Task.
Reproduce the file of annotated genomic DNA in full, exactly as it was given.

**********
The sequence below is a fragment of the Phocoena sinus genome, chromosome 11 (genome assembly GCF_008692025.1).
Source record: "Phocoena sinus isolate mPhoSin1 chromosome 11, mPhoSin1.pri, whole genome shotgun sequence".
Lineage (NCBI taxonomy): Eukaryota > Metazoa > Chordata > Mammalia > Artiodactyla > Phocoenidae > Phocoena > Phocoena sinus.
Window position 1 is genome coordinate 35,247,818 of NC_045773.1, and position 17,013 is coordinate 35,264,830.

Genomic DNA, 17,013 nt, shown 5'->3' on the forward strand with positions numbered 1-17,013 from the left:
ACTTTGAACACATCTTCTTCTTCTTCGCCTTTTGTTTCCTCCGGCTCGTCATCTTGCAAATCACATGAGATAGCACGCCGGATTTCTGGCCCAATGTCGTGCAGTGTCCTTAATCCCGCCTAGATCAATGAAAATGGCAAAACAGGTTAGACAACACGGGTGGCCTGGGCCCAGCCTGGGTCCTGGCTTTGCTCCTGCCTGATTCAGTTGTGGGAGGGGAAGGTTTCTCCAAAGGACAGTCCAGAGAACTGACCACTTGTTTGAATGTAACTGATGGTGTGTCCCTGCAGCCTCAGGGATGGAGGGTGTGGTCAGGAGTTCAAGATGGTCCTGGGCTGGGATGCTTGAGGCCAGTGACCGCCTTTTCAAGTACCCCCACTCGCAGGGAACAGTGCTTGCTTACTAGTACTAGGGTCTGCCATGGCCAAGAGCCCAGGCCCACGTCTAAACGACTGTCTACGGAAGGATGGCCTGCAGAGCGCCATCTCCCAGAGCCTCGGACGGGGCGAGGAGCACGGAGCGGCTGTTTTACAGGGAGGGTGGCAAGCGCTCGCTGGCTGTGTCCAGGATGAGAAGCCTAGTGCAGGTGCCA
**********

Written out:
The sequence below is a fragment of the Phocoena sinus genome, chromosome 11 (genome assembly GCF_008692025.1).
Source record: "Phocoena sinus isolate mPhoSin1 chromosome 11, mPhoSin1.pri, whole genome shotgun sequence".
Lineage (NCBI taxonomy): Eukaryota > Metazoa > Chordata > Mammalia > Artiodactyla > Phocoenidae > Phocoena > Phocoena sinus.
Window position 1 is genome coordinate 35,247,818 of NC_045773.1, and position 17,013 is coordinate 35,264,830.

Genomic DNA, 17,013 nt, shown 5'->3' on the forward strand with positions numbered 1-17,013 from the left:
ACTTTGAACACATCTTCTTCTTCTTCGCCTTTTGTTTCCTCCGGCTCGTCATCTTGCAAATCACATGAGATAGCACGCCGGATTTCTGGCCCAATGTCGTGCAGTGTCCTTAATCCCGCCTAGATCAATGAAAATGGCAAAACAGGTTAGACAACACGGGTGGCCTGGGCCCAGCCTGGGTCCTGGCTTTGCTCCTGCCTGATTCAGTTGTGGGAGGGGAAGGTTTCTCCAAAGGACAGTCCAGAGAACTGACCACTTGTTTGAATGTAACTGATGGTGTGTCCCTGCAGCCTCAGGGATGGAGGGTGTGGTCAGGAGTTCAAGATGGTCCTGGGCTGGGATGCTTGAGGCCAGTGACCGCCTTTTCAAGTACCCCCACTCGCAGGGAACAGTGCTTGCTTACTAGTACTAGGGTCTGCCATGGCCAAGAGCCCAGGCCCACGTCTAAACGACTGTCTACGGAAGGATGGCCTGCAGAGCGCCATCTCCCAGAGCCTCGGACGGGGCGAGGAGCACGGAGCGGCTGTTTTACAGGGAGGGTGGCAAGCGCTCGCTGGCTGTGTCCAGGATGAGAAGCCTAGTGCAGGTGCCA